Prices in the US property market are predicted to increase by 3 percent over the next year, but according to Zillow, the respected real estate information company, growth will largely depend upon location.
The Zillow Home Value Index is a trusted resource for determining property prices, and the index rose to $169,200 in February 2014, which is up by 5.6 percent over the previous year. In addition, the number of homes listed for sale by Zillow increased by 5.5 percent since last year.
Spring has traditionally been a busy season for home buyers and sellers, but as the season gets underway, investors and others in the market will have very different experiences, especially when it comes to negotiating prices. According to Zillow’s latest analysis of the US property market, sellers on the West Coast will benefit from a tight market and low inventory, giving them the upper hand in price negotiations. However, sellers in the Midwest and on the East Coast will face stiff competition, and buyers should be able to negotiate great bargains on most properties.
For sellers, the most favorable markets are expected to be San Francisco and Los Angeles in California and San Antonio, Texas, while the best markets for buyers should be Cleveland, Ohio; Philadelphia, Pennsylvania; and Tampa, Florida, according to Zillow.
The Zillow analysis is careful to point out that the best market for sellers is not necessarily the one where home prices are increasing. It is often the market where homes stay listed for the shortest amount of time.
When homes stay listed for shorter periods, there are fewer opportunities for price reductions, and most properties end up selling at prices very close to or even higher than the prices at which they were listed. However, the reverse is true for buyers’ markets. When properties stay listed for long periods, price reductions are more common, and the sales prices are very rarely in the same range as the listing prices.
The chief economist for Zillow, Stan Humphries, commented on the differences in the markets on the East Coast and the West Coast. “Relatively strong job markets in the West are helping spur robust demand, which is being met with limited supply, causing rapid home value appreciation and giving sellers an edge,” Humphreys said. “In the East, housing markets are appreciating a bit more slowly, and homes are staying on the market longer, which helps give buyers the upper hand.”
Humphries continued by stating, “As we put the housing recession further in the rearview mirror, the broad-based dynamics that applied during those days, when all markets were reacting similarly to nationwide economic conditions, are fading. Real estate has always been local, and as the spring market gains momentum, this old adage will only become more pronounced.”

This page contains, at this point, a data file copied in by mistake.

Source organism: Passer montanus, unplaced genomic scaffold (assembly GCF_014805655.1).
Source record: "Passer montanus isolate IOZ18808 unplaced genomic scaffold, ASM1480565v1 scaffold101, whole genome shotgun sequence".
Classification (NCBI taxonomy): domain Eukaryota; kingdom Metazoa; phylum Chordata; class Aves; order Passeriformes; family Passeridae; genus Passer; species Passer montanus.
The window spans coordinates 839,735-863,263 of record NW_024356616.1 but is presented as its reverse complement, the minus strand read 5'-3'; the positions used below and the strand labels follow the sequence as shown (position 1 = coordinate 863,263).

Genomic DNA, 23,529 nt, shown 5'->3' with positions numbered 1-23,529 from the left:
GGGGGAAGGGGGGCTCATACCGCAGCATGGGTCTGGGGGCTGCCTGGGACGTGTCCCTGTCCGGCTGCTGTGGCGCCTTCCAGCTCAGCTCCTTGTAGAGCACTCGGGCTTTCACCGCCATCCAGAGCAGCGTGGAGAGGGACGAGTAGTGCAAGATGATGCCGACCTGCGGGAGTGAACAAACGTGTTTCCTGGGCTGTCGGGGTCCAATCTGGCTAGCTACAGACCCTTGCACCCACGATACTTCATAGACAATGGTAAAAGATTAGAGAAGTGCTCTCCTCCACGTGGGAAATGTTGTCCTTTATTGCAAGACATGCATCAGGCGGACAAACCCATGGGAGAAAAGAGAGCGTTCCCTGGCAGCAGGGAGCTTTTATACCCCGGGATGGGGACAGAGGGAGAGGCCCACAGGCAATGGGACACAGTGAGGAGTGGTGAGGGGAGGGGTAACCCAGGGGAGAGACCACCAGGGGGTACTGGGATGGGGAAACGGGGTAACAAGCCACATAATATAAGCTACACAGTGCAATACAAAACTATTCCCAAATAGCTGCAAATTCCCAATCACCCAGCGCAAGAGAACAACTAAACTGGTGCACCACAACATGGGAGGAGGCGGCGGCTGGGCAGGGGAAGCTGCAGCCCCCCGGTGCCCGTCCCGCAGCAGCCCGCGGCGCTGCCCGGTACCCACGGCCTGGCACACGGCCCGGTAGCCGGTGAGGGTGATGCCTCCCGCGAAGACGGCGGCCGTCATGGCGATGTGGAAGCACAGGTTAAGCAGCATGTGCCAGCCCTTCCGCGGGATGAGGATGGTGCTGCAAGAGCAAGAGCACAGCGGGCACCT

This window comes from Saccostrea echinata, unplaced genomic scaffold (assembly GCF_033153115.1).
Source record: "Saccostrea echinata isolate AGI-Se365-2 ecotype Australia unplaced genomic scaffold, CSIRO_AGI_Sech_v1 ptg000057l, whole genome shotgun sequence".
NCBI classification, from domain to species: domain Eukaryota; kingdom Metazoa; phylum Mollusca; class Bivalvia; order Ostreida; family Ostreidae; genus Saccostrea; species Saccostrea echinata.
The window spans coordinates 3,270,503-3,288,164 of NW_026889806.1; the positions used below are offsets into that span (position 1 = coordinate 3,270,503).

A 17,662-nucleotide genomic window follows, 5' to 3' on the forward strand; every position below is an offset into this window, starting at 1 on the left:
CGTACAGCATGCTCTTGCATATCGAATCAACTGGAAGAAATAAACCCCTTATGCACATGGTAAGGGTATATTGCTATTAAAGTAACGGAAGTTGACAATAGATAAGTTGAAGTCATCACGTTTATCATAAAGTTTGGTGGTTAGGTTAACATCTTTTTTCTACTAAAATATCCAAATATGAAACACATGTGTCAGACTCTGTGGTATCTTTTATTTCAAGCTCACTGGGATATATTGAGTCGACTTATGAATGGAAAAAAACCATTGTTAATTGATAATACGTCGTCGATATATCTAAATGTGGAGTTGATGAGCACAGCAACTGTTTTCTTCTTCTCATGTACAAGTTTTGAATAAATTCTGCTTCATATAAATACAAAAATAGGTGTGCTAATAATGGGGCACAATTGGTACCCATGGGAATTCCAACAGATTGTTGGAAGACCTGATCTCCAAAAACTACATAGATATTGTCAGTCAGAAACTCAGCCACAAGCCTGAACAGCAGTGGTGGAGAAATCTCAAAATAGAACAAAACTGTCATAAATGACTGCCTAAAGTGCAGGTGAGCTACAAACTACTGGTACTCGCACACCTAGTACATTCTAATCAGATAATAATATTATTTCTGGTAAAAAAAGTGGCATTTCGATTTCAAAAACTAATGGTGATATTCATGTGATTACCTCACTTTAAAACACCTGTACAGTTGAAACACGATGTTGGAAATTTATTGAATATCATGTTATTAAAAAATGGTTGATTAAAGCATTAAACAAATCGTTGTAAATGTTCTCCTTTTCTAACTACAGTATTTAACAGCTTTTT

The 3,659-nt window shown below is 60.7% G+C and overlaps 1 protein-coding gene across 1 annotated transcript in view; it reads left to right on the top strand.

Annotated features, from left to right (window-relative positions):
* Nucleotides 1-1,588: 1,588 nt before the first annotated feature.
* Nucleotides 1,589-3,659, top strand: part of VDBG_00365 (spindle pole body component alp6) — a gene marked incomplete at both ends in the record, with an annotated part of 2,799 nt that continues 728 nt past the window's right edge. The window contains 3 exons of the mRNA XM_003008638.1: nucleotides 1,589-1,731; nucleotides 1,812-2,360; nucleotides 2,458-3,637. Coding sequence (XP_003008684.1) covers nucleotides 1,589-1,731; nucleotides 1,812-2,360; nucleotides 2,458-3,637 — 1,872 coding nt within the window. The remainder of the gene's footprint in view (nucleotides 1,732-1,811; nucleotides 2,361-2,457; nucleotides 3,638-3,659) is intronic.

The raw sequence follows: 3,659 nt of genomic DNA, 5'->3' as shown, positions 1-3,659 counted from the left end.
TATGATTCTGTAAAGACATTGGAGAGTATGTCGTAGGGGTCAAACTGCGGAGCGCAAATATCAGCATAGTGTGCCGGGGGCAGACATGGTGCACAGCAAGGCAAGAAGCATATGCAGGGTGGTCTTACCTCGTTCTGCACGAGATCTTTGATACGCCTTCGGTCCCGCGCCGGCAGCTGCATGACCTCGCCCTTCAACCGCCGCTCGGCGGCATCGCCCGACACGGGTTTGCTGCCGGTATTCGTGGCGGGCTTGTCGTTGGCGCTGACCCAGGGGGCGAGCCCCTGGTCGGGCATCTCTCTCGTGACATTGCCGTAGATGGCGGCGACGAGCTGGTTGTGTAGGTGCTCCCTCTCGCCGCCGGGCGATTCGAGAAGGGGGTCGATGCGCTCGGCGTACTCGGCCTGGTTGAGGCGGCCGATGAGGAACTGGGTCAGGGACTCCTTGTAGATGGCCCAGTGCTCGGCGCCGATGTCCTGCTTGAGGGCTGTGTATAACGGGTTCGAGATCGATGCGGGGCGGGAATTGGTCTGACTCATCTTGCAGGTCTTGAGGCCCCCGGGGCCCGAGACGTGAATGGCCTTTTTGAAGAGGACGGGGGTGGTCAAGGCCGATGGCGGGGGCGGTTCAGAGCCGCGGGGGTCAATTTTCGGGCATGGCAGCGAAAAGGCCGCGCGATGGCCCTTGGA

The Zillow report and Humphries also stated that appreciation of prices in the US property market has slowed considerably on both the monthly and annual scales. From January 2014 to February 2014, prices remained relatively stable but were up by 5.6 percent over the previous year. An increase in inventory in most of the nation’s property markets has tempered the growth of home values. As the supply has increased, prices have leveled but are once again on the rise. Zillow predicts that home values will rise by 3 percent from February 2014 to February 2015 to just over $174,000. However, in other good news for investors, rent prices are also increasing. From January to February, median rent rose by 0.2 percent to $1,310, which is an increase of 2.8 percent over last year.
Zillow is also predicting long-term growth in the domestic property market. According to the company’s Home Price Expectations Survey, a panel of 110 economic forecasters predicts that prices will appreciate steadily through 2018. Many of the panelists have said that the market is supported by investors and that an increase in investment activity would be welcome in the next three to five years.
“Buyers entering the market in the next few months will not be competing with cash-rich investors like they were last year, which should be some small solace given the higher prices and mortgage rates that they will encounter,” said Humphreys. “The gradual decline of investor activity should be viewed as another sign of the market slowly returning to normal, and I agree with the panel’s expectations that there will not be a rush for the exit by institutional investors.”